How it will work is yet to be decided, so what happens now?

On the first day of the COP28 Summit, a deal to “operationalise” the long-talked about Loss and Damage fund was reached. The UN General Secretary called the deal “historic,” but its critics say it is only the start of a process that should have begun years ago.  

The Loss and Damage fund agreement is a promising development in an issue that has been contentious for the last 30 years. The success of this fund depends on world leaders’ ability to seize the momentum gathered at the Summit. If the necessary details can be finalised promptly to allow projects to begin, this fund could become a much-needed climate finance success story. 

In the days after the announcement, pledges to the fund totalled over $700 million. Controversy soon followed though as the amounts pledged by some countries raised eyebrows. The hosts, United Arab Emirates (UAE) and Germany both committed $100 million towards the fund whilst the US only pledged $17.5 million. This is despite the fact the US has produced the most carbon emissions and is the largest producer of oil and gas.

Japan, the world’s third largest economy, pledged $10 million. To put these into context, Ireland, with a population of 5 million and the 26th largest economy, contributed $27 million.

The paltry pledges provided by some countries is especially disappointing given the vast resources required for the fund. Estimates for the cost of climate change related loss and damage vary between $100 to $580 billion per year. Simon Stiell, the Executive Director of COP described the pledges as “an initial downpayment” to get the fund started. Fundraising efforts will have to be scaled up and sustained if the Loss and Damage fund is to be fit for purpose.  

For some developing nations though, the deal to operationalise the Loss and Damage Fund will be met with a degree of relief. The idea of the fund was first proposed by Vanuatu, the South Pacific Island nation, in 1991. The philosophy behind the fund was that developed countries should compensate developing countries for the harm caused by climate change. Developed countries exploited fossil fuels to power their economic progress making them responsible for most of the world’s historic emissions.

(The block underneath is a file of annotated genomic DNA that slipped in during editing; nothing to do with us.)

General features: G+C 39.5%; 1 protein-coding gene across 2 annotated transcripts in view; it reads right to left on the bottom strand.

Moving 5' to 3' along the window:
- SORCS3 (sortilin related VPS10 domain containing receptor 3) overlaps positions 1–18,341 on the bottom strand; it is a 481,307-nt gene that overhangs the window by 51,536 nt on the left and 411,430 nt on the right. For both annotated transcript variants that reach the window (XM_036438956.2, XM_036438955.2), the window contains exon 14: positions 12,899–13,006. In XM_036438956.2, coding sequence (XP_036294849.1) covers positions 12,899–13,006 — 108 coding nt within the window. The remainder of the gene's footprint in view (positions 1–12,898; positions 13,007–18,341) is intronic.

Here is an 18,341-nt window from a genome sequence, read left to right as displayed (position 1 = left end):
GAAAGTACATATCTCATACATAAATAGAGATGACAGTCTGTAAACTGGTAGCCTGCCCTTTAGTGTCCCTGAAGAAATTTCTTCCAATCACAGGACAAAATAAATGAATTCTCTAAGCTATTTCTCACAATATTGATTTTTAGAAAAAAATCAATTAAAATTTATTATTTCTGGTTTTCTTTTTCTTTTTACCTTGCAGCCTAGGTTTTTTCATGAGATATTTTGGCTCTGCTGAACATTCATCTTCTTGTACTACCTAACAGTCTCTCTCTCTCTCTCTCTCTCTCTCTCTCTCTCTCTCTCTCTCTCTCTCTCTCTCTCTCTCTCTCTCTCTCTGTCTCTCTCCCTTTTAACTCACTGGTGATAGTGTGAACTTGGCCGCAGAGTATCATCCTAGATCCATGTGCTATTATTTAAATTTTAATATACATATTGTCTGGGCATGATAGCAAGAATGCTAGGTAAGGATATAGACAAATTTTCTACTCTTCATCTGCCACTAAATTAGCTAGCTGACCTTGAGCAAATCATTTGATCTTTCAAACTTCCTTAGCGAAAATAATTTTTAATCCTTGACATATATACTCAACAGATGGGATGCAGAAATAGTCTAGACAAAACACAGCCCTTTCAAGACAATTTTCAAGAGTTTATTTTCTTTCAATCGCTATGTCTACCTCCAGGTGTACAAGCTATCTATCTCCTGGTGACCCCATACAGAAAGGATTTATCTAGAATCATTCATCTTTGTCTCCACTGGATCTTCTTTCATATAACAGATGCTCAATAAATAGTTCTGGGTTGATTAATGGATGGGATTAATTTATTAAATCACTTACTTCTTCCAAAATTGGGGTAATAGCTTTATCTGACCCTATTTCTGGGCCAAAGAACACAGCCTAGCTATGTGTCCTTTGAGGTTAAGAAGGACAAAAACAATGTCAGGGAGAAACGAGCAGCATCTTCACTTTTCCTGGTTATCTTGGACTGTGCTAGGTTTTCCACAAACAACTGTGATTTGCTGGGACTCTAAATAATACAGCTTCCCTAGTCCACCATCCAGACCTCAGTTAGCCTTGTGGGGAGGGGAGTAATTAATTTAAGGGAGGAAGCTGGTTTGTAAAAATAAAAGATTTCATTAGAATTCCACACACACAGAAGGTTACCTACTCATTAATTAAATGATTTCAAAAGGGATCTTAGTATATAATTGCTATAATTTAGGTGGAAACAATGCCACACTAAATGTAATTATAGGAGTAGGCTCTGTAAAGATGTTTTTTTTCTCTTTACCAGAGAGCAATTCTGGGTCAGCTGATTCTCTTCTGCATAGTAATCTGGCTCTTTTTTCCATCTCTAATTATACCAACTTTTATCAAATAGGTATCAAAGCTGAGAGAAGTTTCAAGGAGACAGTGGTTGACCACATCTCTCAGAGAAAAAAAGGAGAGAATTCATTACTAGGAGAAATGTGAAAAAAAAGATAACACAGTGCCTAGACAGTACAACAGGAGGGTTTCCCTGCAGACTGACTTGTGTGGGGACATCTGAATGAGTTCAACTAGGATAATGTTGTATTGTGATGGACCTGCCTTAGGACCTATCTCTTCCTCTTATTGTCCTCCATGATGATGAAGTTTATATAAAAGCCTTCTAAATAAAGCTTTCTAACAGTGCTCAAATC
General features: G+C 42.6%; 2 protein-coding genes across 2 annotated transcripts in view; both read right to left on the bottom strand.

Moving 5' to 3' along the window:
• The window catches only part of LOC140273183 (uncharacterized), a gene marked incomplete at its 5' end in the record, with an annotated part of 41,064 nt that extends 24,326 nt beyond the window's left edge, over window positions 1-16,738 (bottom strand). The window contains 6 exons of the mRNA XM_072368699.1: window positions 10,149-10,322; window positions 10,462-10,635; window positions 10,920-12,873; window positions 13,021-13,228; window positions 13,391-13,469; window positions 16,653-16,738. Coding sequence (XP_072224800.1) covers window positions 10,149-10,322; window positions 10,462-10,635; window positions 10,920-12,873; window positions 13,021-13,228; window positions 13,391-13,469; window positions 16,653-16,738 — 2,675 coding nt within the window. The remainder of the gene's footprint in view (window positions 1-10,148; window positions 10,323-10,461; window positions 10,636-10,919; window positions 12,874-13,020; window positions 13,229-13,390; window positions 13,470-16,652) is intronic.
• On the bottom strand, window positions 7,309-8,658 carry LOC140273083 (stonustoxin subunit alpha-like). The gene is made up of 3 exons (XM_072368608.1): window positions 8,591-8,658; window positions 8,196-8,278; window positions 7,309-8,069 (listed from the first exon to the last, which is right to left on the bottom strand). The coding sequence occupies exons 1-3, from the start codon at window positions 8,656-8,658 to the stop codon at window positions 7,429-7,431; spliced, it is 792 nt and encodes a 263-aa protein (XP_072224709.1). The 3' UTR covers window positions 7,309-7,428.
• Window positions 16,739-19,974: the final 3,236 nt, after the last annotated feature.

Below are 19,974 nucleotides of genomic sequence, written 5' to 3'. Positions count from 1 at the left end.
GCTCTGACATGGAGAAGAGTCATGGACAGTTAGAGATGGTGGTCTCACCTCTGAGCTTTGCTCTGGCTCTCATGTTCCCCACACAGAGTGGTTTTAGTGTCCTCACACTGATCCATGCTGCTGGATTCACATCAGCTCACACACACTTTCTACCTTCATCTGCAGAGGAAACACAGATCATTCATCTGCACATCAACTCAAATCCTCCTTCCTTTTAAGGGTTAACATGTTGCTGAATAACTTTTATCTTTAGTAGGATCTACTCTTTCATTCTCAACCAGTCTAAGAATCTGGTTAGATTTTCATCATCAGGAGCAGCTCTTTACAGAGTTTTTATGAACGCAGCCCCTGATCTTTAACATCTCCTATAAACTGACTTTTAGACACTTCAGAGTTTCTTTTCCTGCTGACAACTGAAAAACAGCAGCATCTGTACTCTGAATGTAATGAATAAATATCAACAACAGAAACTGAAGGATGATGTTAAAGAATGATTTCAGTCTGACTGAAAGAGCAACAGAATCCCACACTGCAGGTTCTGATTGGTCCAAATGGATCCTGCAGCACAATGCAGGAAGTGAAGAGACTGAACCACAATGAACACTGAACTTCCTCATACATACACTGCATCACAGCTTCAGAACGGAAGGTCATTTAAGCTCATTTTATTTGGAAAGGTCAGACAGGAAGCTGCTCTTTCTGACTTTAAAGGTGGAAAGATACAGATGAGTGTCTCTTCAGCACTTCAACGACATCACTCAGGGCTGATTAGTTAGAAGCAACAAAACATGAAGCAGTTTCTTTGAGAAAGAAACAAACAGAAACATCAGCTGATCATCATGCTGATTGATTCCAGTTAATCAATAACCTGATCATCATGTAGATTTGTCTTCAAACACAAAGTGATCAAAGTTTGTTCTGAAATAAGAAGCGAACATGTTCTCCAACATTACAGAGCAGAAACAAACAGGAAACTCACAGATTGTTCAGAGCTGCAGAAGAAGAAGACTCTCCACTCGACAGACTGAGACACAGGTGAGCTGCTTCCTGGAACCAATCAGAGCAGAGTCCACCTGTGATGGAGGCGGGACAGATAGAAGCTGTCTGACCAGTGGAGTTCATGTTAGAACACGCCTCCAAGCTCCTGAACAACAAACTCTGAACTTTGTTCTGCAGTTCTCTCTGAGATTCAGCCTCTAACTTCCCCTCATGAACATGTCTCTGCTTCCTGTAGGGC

For example, the US alone is responsible for 20% of the world’s carbon emissions since 1850 according to a 2021 study. However, it is often developing countries that suffer the most devastating consequences of climate change despite them being the least responsible for global warming. Pakistan is responsible for less than 1% of the world’s emissions yet in 2022, widespread flooding devastated the country, leaving millions requiring aid.

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Despite the just premise behind the fund, it has taken 30 years for countries to begin pledging money towards it. For most of this period, developed countries have resisted calls for such a fund fearing legal challenges over their possible liability for historic carbon emissions. This issue was addressed in the 2015 Paris Agreement. Article 8 states “parties recognise the importance of averting, minimising and addressing loss and damage associated with the adverse effects of climate change.” A caveat was added though which prevented this article being used for liability or compensation claims. This paved the way for countries to agree to establish a fund for loss and damages at COP27 in Egypt.  It was on the back of this agreement that led to the announcement at COP28 being made. Since the 2022 Summit, five meetings were held that resulted in over $700 million being pledged to the fund this year.

The relative speed of these latest developments provides possible reasons to be optimistic. However, expect disputes in the coming negotiations. A critical issue negotiating the fund was deciding how it would be governed and who would host it. In the end, the World Bank was chosen as the temporary host for four years despite objections from developing countries. Concerns were raised about the World Bank’s independence given the influence of the US over its Presidency and operations. The World Bank also has a history of negatively affecting local residents during their projects in developing countries.  

To counter these fears, the Loss and Damage fund will be governed by a board with developed and developing countries represented equally. Statements from the World bank’s President, Ajay Banga, suggest they are willing to reform their policies to avoid repeating previous failures. He stated they are working towards adding debt repayment suspension clauses to existing contracts with developing countries. This is in addition to the World bank’s previous pledge to include these clauses in all new deals.